Despite the pandemic’s effect on live shows, Cleveland’s music scene displayed great resiliency in 2020. Endeavors such as the concert series Virtual Shows CLE and success stories such as Mourning [A] BLKstar appearing on United Kingdom music magazine The Wire delivered hope. Theresa May, the group’s trumpeter, says the local music community’s supportive nature stands out. “Here you put in the work and you get great results,” she says. “I feel like it’s a very supportive community for artists and creatives and up-and-coming people that want to do music for a living.” While May’s group has become more established, the future’s also looking bright for these six artists who are poised to have a big 2021 with some help from those in the know.
Historical preservation and top-notch musicianship collide within Alla Boara, which performs intricate jazz arrangements of Italian folk songs. Founded by drummer Anthony Taddeo initially as a graduate school project, the troupe has evolved into a more permanent endeavor featuring other local musicians such as Apollo’s Fire vocalist Amanda Powell. “[Alla Boara] is very melodic — interesting and accessible,” says Gabe Pollack, director of the Bop Stop, where the group has performed. “At times, it’s pretty meditative. It’s calming music.” facebook.com/allaboara
Formed in late 2018, the eclectic band has spent the last few years setting stages ablaze, thanks to an energetic live show rooted in soul- and blues-infused rock ‘n’ roll sounds. Jason Meyers, who co-hosts the Northeast Ohio-music focused radio show NEORocks on John Carroll University’s radio station, WJCU, especially praises the efforts of singer-songwriter and keyboardist Mikey Silas. “The amount of conviction that he has with every word he sings — it’s impossible not to listen to him and go, ‘Wow, I believe everything you’re singing about right now,’ ” he says. “That really comes through in their music.” facebook.com/apostlejonesmusic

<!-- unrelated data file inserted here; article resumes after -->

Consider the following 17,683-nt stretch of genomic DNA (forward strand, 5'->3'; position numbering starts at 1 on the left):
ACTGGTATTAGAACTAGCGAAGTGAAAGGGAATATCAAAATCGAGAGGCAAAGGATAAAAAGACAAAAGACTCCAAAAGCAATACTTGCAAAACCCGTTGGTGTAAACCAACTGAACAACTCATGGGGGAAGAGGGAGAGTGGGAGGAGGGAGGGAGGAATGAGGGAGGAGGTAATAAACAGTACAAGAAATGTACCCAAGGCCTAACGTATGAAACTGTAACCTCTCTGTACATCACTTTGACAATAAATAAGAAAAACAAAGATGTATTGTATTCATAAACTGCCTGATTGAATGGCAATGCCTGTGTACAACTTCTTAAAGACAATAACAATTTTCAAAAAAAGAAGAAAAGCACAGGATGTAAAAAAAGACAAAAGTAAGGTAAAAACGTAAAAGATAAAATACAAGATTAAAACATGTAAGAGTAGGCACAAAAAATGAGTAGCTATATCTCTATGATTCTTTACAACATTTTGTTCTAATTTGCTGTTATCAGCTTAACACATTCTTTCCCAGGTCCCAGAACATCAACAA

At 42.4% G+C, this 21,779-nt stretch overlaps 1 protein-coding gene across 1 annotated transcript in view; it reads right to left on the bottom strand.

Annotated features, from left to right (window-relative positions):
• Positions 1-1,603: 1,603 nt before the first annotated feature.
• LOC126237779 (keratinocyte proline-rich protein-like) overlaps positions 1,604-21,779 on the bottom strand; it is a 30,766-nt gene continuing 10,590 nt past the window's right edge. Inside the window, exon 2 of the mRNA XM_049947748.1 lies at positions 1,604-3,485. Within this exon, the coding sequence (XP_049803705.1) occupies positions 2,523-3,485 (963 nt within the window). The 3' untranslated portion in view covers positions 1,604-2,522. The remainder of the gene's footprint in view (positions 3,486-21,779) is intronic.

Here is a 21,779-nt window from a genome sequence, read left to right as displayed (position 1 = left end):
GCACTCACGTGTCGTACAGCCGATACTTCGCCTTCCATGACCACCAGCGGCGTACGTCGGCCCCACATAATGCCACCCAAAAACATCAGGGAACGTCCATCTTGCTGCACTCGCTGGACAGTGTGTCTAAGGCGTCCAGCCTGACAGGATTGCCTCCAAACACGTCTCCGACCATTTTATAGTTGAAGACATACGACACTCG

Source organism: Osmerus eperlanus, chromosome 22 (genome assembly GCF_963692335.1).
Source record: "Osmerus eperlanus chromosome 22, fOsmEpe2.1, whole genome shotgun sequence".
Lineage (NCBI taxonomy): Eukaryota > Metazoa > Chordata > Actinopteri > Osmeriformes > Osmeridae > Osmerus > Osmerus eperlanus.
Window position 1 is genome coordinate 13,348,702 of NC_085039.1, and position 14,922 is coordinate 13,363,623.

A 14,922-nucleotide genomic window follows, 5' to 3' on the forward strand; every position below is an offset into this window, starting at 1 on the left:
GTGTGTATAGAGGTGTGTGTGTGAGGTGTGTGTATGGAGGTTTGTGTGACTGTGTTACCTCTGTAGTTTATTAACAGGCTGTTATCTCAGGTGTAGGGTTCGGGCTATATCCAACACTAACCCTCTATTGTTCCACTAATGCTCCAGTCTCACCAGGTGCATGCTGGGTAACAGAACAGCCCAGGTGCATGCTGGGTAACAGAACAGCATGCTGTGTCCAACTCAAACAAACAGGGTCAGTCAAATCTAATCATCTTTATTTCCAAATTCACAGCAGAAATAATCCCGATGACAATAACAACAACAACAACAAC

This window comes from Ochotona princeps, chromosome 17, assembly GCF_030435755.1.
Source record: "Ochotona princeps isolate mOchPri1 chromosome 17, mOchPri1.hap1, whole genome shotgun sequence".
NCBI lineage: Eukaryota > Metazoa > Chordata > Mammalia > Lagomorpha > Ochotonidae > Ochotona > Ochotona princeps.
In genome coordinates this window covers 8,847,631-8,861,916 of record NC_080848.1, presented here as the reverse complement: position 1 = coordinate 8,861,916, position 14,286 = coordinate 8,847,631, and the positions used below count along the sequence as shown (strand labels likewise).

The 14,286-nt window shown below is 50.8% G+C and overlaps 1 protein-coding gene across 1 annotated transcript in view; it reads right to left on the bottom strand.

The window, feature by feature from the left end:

Eli Tha Don
One of 2020’s most exciting Cleveland hip-hop acts, Eli Tha Don’s songwriting and storytelling prowess shone through on the 30 Days of Night album. Archie Green, an artist and activist, first became aware of the rapper via 2019’s No Rest For The Wicked. “As soon as I heard the project, I was blown away,” he says, comparing the rapper’s sound and approach to Notorious B.I.G. “Just as far as hip-hop artists coming out of Cleveland, he was the first one that got me excited in a long time — and it’s primarily just because of the way everything was presented: his lyricism and his delivery and replay value.” facebook.com/elithadon216
One of Mourning [A] BLKstar’s vocalists, LaToya Kent has also stepped out as a solo act, releasing the album Nothing in November. “Gestures,” a single of the album, features a relaxed, lo-fi, R&B-type of chill, according to May, who has an up-close view of her bandmate’s gifts. “She is very creative, and she has a very distinct vocal sound,” says May. “It’s a relaxing sound. Some [songs] can be a little bit more electric, but a lot of her music is really free and really calming. facebook.com/latoyakentmusic
Corry Michaels had a busy 2020. The singer-songwriter released a collaboration with Columbus rapper Joey Aich (“Close”), a holiday song (“Christmas To Me!”) and a full-length album, Give All Yourself. It all illustrates his nimble genre hopscotching — danceable synth-pop, heartfelt electro-soul and even soaring pop ballads. “He writes with purpose,” says Meyers. “He’s writing from the heart. He’s got all these songs that really mean a lot to him, that have meaning behind them and that have a story behind them.” facebook.com/corryw3
In fall 2020, singer-songwriter Raven Platts, who records kaleidoscopic and introspective R&B as Raven Rae, released an ambitious visual album, Metamorphosis, that paired striking videos with her atmospheric music. The release follows in the footsteps of another effort released in 2019, says Green. “She did a project called Borderline, where there were certain song titles, like ‘Self Care,’ where she talked about the importance of mental health,” he says. “And her sound has a very old-school [vibe] — [she has] almost like a Billie Holiday kind of voice, but [has] contemporary subject matter and sound and production.” facebook.com/raven.platts